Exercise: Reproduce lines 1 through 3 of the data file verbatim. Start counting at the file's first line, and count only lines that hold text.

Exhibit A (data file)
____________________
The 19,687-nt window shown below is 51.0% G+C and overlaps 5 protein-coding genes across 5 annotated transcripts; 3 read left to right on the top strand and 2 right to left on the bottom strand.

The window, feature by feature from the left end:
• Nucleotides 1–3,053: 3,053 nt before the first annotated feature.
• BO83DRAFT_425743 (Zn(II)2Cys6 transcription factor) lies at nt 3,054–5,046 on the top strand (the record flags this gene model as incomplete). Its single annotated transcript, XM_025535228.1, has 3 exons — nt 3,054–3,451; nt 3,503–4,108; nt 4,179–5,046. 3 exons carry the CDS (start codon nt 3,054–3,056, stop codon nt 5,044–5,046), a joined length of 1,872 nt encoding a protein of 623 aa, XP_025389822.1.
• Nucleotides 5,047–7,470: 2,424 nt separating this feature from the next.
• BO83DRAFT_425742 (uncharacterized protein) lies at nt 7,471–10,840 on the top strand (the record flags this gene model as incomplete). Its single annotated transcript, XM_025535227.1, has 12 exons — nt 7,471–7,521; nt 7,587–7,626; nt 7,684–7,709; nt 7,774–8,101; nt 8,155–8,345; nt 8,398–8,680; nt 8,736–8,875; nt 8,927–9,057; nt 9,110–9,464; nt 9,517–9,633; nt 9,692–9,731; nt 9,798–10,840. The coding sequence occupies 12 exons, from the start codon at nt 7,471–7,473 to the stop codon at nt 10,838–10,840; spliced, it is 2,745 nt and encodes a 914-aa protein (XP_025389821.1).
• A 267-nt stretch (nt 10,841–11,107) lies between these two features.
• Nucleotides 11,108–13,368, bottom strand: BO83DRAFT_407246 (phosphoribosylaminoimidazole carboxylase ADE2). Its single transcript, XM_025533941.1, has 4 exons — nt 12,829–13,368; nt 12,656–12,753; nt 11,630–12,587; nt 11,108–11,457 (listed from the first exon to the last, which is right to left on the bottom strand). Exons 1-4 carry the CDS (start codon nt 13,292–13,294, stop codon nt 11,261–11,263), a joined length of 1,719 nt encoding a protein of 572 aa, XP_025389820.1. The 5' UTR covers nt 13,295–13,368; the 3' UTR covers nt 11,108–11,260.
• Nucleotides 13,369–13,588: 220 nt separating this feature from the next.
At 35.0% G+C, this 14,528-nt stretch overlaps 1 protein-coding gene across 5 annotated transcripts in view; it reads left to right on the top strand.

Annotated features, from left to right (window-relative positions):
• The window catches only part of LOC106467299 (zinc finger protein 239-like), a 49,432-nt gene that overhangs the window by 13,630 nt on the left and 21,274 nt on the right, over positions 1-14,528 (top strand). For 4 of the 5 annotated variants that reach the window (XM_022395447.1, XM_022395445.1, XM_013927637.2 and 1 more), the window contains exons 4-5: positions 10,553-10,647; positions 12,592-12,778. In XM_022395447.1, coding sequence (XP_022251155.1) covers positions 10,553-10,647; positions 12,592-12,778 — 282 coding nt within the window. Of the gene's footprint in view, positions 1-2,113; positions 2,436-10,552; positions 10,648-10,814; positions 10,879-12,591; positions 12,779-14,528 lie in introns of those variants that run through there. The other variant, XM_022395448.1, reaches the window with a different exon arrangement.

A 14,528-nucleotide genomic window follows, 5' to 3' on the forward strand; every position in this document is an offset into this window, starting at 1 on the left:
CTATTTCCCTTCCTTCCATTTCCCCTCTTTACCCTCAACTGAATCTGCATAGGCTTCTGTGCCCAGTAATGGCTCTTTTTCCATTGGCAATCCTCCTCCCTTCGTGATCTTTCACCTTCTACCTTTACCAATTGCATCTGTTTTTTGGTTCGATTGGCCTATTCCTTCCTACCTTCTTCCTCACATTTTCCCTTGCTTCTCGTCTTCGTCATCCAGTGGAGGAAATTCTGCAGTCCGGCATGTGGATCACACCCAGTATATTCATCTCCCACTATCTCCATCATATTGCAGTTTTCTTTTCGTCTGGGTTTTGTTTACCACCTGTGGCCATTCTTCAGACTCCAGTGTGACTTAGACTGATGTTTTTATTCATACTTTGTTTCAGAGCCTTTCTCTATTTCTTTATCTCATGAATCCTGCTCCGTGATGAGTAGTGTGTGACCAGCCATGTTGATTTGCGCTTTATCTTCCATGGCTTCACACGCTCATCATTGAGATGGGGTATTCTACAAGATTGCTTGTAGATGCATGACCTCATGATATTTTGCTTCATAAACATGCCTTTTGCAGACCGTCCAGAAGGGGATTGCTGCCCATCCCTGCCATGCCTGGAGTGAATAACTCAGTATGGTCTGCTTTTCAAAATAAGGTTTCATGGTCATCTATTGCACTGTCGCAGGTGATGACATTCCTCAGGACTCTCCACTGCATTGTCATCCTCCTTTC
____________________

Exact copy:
The 19,687-nt window shown below is 51.0% G+C and overlaps 5 protein-coding genes across 5 annotated transcripts; 3 read left to right on the top strand and 2 right to left on the bottom strand.

The window, feature by feature from the left end:
• Nucleotides 1–3,053: 3,053 nt before the first annotated feature.